Finally, I’ve learned to notice certain patterns that indicate something has gotten off track and needs a changeup. If a project isn’t well served by this system – it’s stressing me out, or not getting done, or just gumming up the works – I’ll usually try promoting it, demoting it, splitting it, or renaming it to get things moving.
Getting Things Calmer
I have two special projects. These sit on the top of my work and home project lists, respectively: “🎯 Make work more relaxed and focused” and “🧘🏽♀️ Make home calmer”. These are for fixing things that are distracting me, impeding me, or otherwise harshing my vibe.
Sometimes these lists clear out and I’m just happily working on project work. Other times though, there are so many things I should be doing that I notice myself getting overwhelmed and actually doing fewer things. If you notice this, it’s a warning sign that you’re veering towards burnout. In those times, I find it really useful to put a priority on clearing out things that are contributing to that stress or distraction. This might be responding to an intense email, finding a meeting we can cancel to open up more focus time, even just cleaning up my desk. Simple tasks that help bring back focus can have a huge payoff.
One issue I’ve recently been getting more strict about is “someday/maybe” projects. As I’ve gotten more and more ideas of things that seem worth doing – from our team, from books, from the daily inputs of running a team and being a parent – my OmniFocus projects have become infested with interesting potential actions that, if I’m brutally honest with myself, I probably won’t actually get to. Especially not in the next few months.
If you can get real and convince yourself you’re not gonna do the thing, you can just delete it. That’s not always fast and easy though. Look at all those cool ideas! It would be so great if I did them! So what a lot of people do is put things they want to reconsider doing later in a giant “Someday” project. When I’ve tried that, “Someday” quickly becomes a black hole from which ideas will not return. An admission of defeat, and source of angst.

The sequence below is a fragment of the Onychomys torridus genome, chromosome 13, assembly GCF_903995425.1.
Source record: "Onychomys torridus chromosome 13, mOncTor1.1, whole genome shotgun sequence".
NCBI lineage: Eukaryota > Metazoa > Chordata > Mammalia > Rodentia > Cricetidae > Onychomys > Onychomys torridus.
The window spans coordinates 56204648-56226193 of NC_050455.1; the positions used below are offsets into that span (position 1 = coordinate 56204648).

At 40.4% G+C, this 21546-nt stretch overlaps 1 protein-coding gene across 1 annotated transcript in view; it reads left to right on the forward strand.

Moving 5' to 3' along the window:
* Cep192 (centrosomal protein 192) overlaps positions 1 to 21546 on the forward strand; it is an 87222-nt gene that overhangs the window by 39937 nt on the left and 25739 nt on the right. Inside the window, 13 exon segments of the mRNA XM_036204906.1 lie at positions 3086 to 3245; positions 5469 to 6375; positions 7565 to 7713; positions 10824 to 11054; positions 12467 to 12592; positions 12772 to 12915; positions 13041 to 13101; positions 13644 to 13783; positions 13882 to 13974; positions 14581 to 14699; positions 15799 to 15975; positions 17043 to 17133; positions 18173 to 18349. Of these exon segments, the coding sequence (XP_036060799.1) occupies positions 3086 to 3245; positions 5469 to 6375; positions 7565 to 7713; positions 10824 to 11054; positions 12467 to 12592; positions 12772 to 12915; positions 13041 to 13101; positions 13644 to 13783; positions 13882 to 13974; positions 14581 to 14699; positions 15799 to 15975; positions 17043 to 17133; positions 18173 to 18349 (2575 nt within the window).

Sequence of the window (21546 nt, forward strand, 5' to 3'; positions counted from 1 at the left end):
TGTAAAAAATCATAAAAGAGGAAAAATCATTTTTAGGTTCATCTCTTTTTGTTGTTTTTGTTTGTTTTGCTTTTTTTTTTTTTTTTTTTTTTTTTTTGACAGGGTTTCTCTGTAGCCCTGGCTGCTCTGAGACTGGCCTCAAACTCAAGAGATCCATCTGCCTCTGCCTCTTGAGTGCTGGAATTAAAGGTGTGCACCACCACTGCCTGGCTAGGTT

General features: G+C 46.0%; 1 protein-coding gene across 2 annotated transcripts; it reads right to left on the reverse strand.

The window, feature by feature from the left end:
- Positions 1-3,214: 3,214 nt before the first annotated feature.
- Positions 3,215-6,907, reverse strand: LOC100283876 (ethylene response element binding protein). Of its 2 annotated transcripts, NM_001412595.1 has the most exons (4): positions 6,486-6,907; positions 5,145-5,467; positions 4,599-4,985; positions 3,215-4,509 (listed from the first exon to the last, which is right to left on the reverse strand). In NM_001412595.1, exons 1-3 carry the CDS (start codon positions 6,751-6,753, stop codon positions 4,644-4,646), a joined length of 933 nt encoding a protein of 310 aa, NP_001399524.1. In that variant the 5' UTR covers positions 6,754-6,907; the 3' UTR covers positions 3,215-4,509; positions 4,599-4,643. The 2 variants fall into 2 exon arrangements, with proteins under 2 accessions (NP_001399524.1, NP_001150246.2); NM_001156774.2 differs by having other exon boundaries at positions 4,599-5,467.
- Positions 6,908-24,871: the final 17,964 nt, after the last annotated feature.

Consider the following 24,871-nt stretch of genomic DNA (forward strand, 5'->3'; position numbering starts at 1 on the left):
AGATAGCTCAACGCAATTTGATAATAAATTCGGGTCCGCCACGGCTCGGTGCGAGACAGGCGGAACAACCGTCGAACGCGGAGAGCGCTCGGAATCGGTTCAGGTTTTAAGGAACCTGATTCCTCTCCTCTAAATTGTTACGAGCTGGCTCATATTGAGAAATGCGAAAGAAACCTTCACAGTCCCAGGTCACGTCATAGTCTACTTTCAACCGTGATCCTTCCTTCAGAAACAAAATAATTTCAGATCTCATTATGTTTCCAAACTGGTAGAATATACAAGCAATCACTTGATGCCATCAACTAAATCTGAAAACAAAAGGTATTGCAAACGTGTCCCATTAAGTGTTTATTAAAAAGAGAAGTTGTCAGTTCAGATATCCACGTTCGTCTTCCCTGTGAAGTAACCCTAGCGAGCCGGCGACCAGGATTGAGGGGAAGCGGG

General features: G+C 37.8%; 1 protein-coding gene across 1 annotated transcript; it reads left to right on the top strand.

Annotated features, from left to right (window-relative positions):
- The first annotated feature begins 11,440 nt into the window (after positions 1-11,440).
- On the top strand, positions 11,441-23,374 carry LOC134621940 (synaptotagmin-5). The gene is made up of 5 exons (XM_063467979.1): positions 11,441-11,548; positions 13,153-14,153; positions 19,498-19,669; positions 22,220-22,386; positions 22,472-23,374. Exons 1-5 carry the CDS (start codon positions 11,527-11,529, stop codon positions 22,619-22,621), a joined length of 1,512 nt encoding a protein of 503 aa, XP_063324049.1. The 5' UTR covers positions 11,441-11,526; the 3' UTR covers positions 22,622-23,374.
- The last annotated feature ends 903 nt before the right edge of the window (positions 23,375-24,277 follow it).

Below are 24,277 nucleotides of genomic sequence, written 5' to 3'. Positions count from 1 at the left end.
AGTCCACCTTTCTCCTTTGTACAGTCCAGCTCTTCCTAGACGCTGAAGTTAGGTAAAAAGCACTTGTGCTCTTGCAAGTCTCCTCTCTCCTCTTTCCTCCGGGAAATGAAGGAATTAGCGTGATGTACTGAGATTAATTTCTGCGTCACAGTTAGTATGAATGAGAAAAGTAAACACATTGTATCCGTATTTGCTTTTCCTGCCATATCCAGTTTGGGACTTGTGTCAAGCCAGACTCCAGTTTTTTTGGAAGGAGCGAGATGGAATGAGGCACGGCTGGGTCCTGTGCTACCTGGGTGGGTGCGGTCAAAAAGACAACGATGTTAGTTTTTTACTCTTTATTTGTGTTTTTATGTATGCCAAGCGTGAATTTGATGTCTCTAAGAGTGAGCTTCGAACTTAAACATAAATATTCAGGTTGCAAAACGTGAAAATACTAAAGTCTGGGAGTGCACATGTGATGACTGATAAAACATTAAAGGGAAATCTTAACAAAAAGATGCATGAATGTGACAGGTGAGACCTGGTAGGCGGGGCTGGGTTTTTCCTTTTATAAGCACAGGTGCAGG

I’ve had great success recently with, instead of one giant Someday list, demoting not-right-now actions to a set of “Ideas” lists. Marketing ideas, Learn a new song, Ways to improve process, Prototype an app idea, and so on. This has made it psychologically easier for me to demote a non-critical action that’s clogging up my OmniFocus, since it will be easily findable and retrievable if do want to spend more time on whatever kind of idea it is.
Like many habits worth building, this is kind of an arbitrary distinction, and its benefits are mostly psychological. Which is fine! It satisfies my monkey brain and that helps me live my best life. A life which may or may not involve actually doing anything with the things I stick on those lists. 😅
There’s another form of Someday task I’ve been recently banishing with great benefit: other people’s Someday tasks. As a manager, I often have or receive ideas about things another team member could do. In busy times, I’d be reluctant to say “Hey, how about someday you do X?” since it was liable to distract people from the actual top priorities of the day. So I’d instead store them in my OmniFocus, and I’d feel recurring angst about whether now was the time to promote this to a “Hey now you should think about this” idea.
Recognizing the folly of this, I’ve made a big move to get those things out of my personal system and into ones we share as a team. It doesn’t matter if it’s Notion, Google Docs, Trello, or even a shared Apple Note. Having these ideas and tasks off my computer and on the fringes of our team’s radar – yet clearly labelled as “someday” tasks – has been a big win for us all.
Like many people, I set up my OmniFocus with a “Home” tag and an “Office” tag, so I can filter out stuff I don’t want to look at right now. I have a sub-tag of Office, “Now ☕️”, that I use as my next actions for work, which I keep in my Forecast view. I used to call it “Today”, but that was too often a lie and was causing a bit of angst, so now it’s “Now”. Always be iterating.